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marketing ploys are not really successful unless you have the kind of base that will buy anything when it's ready. She prefers a soft sell, an engaging tone, just talking about stuff, and oh, by the way, if you want it, it's here.

She recommends using a newsletter service to save time and gain access to their templates and analytics. “Another nice thing about using one of the providers is they have figured out the spam filter problem,” she said.

Providers frequently used by authors and publishers include MailChimp, GetResponse, VerticalResponse, AWeber, and Mad Mimi. Constant Contact seems to be less popular due to pricing, she said. Do not use MailChimp if you have affiliate linking in your newsletter, she warned, since that service doesn’t allow it. She noted that a workaround would be including a link to a “buy” link on your webpage.

Definitely use analytics, she said. “Analytics are this: Did it rock or did it suck?” Key analytics are the open rate or click-to-open rate, she said, that is, the percentage of subscribers who open the email. She suggested using that data to cull subscribers who never open the email. Another cost-containment strategy is to create a “kind of interested” list for those who haven’t opened it in two or three months and use that list for special announcements.

“You should never be afraid to drop a bum customer. All it does is cloud your data and the data is so helpful, you want to keep it really tight and pristine,” she said.

Think About Mobile

Maverick cautioned authors to keep in mind the increasing number of people reading newsletters and browsing on their phones. The best newsletter for mobile is a single column that’s not too wide. She suggested looking for templates that use responsive design, i.e. the page layout adapts to the device, and noted that some Wordpress templates include responsive design. However, she cautioned that the software guesses as to which element is most important and which appears first or more prominently on the page and you might not agree with those decisions.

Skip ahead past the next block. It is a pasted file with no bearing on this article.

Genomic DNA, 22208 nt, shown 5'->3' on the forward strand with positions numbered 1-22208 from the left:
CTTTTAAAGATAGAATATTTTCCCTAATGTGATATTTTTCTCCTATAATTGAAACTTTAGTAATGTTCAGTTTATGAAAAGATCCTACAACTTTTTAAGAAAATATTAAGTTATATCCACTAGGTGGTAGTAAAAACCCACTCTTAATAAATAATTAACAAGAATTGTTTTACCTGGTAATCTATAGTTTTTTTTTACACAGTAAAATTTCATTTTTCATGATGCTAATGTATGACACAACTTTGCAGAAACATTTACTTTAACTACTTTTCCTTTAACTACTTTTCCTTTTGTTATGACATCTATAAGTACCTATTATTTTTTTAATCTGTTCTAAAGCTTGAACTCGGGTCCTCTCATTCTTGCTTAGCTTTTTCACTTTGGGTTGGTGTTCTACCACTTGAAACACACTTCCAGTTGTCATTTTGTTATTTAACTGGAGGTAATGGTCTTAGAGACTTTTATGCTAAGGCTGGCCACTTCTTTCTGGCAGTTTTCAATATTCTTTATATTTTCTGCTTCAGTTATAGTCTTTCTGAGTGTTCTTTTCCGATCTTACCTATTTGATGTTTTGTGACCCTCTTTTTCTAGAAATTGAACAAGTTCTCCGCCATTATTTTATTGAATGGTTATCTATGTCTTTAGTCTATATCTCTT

Ninc 2012 Conference

Tricks of the Trade: Optimizing
Your Website for Better
Search Engine Rankings


Speaker: David Wind

“No matter what anyone says, content is king,” according to David Wind, an NJIT-certified Webmaster, published author, and president of, Inc., a full service Web Design and Search Engine Optimization firm. “If you have good content on your pages, the search indexes will look at it.”

However, he cautioned that the content needs to be considered from the reader’s mindset, not the author’s, and that relies on an understanding of how readers search for books and how they find your books.

Keywords should by typical of what readers would use to search for a book. Terms such as “whimsical” and “mayhem” are not good keywords for mystery novels.

Wind said an author website needs a home page with strict adherence to protocol. That is, it follows the layout structure that search engines use, which consists of text that includes plenty of keywords and key phrases your reader would use to look for you and your books in the search engines. Letters to fans, letters to the public, recipes, etc., should appear on special pages, not the home page. If placed on the home page, these features can stop your website from reaching its intended market.    

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